‘Rooted in Trust and Respect’: Kansas Citys Levees Team Continues to Deliver on Commitment to Kansas City Metro Area

Engineering, construction, planning, design — these are hard sciences, which require a systemic, methodical approach. While these sciences are by no means easy, they are easy to quantify. More challenging to quantify are the soft sciences — communication, trust, respect, partnership. Building structures is a science; building partnerships is an art. It might not always be obvious, but both are often required for a successful construction project.

For the Kansas Citys Levees project team at the Kansas City District, U.S. Army Corps of Engineers, the art of building and maintaining a culture of partnership and collaboration has proved to be just as critical for success as the design and construction of the project have been. The $529 million project, which aims to improve the reliability and resiliency of 17 miles of existing levees in the Kansas City metro area, is unlike any other in the heartland.

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Considered a USACE mega project due to its scale and scope, the Kansas Citys Levees project will reduce flood risk by 200% to 30,000 people and $10 billion of infrastructure in the Kansas City metro area. Although the project received funding in 2018, it was born as a result of the Great Flood of 1993 — a historic flood event, which had long-lasting, catastrophic impacts to the city and the region.

“[The Great Flood of 1993] justified a need for USACE to study the area and determine if additional levee improvements may be needed,” said Scott Mensing, Kansas Citys Levees program manager. “Our study found that the existing levees along the Kansas River were justified to be raised to further reduce risk of flooding to the community.”

On October 12, 2023, the KC Levees team, along with the Unified Government of Wyandotte County and Kansas City, the City of Kansas City, Missouri and the Kaw Valley Drainage District, celebrated a significant project milestone with the turnover of multiple pump stations. The event was held at the Strong Avenue pump station in Kansas City, Kansas. USACE PHOTO BY CHRISTINE PAUL

One unique aspect of the Kansas Citys Levees project is the fact that it is 100% federally funded. According to Jared Mewmaw, programmatic technical lead for Kansas Citys Levees, this is rare for levee improvement projects in the region.

“In the Kansas City metro area, it is definitely unique [to be fully federally funded],” said Mewmaw. “It’s unique for our district, certainly.”

According to Mensing, the federal funding allowed the project team to set an aggressive schedule. Construction on the project began in 2021 and the project is currently about 65% complete with an expected completion date in 2026. Although funding came from the federal government, the project team has relied heavily on its non-federal sponsors to continue to deliver a quality project on time.

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“I think it’s important to realize the speed at which our district operated in order to meet the goals of the design and construction timeline,” said Mewmaw. “That also put us in a position where we relied on our non-federal sponsors to try and keep pace with us — and they did. Without them, we would not be successful in this project.”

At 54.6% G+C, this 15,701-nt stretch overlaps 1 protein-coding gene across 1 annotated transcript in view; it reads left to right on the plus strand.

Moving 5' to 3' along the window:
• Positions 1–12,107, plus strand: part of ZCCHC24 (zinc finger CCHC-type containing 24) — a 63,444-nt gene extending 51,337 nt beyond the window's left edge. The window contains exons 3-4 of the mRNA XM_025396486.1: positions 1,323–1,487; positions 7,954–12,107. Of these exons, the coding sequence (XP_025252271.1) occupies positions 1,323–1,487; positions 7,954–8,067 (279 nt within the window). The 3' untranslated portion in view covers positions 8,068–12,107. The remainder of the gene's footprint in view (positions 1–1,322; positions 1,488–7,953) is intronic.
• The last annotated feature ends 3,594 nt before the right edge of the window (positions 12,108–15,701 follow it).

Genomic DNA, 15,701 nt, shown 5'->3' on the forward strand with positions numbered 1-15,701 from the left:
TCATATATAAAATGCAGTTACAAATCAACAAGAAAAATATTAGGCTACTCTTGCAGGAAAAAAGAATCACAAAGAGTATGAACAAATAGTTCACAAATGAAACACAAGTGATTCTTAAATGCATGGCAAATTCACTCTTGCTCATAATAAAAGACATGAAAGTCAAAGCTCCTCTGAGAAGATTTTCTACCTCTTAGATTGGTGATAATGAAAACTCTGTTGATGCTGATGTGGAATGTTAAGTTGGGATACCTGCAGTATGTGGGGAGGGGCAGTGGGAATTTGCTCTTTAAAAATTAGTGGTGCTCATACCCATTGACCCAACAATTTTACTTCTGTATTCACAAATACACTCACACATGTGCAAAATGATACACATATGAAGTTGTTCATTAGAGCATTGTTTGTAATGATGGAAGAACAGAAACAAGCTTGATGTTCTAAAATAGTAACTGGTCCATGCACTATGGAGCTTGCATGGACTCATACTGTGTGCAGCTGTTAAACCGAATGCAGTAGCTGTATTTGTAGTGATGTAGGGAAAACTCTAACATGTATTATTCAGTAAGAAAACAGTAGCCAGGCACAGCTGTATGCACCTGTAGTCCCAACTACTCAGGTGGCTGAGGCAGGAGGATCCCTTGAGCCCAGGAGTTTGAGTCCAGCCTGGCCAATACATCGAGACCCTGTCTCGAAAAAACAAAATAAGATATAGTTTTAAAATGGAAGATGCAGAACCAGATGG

Non-federal sponsors for the project include the Kaw Valley Drainage District, the City of Kansas City, Missouri, and the Unified Government of Kansas City, Kansas and Wyandotte County. Like Mewmaw, Mensing credits the success of the project with the partnerships that have been fostered among all of those involved in the project.

“I believe the most exceptional aspect of Kansas Citys Levees is tied to our teaming, partnering and collaboration,” said Mensing. “The team prioritized inclusion and empathy during all aspects of the project … and truly appreciates the magnitude of the project and its importance to the community.”

The Kansas Citys Levees team receives the Missouri and Associated Rivers Coalition Eagle Award in Kansas City, Missouri, on Dec. 8, 2022, for going above and beyond to provide water resource development and protection and providing significant economic development in the region. From left, Josh Boeckmann, Kansas Citys Levees senior railroads expert, Tom Kimes with the Missouri and Associated Rivers Coalition, Scott Mensing, Kansas Citys Levees program manager, Zack Parsons, Kansas Citys Levees project manager and Jared Memaw, Kansas Citys Levees programmatic technical lead. USACE PHOTO BY CHRISTINE PAUL

Unique for several reasons, the Kansas Citys Levees project is one that will surely have a positive impact on the Kansas City metro area for years to come. For many working on the project, it’s more than a job — it’s personal. Mewmaw, who has been working on the Kansas Citys Levees project full-time since 2018, does not take for granted being part of such an important project.

“I take a lot of pride and enjoyment in the fact that I am able to work on a project that impacts so many people and is right in the metro area, which is where I have lived my whole life,” Mewmaw said. “That is pretty rewarding to me, personally.”

Like Mewmaw, Mensing acknowledges the impact that this project will have on the people and businesses in the local community, the region and the nation.

“It has been a career highlight of mine to be one of the leaders for this team,” said Mensing. “I know that the partnerships we have established are rooted in trust and respect and will pay dividends for years to come.”

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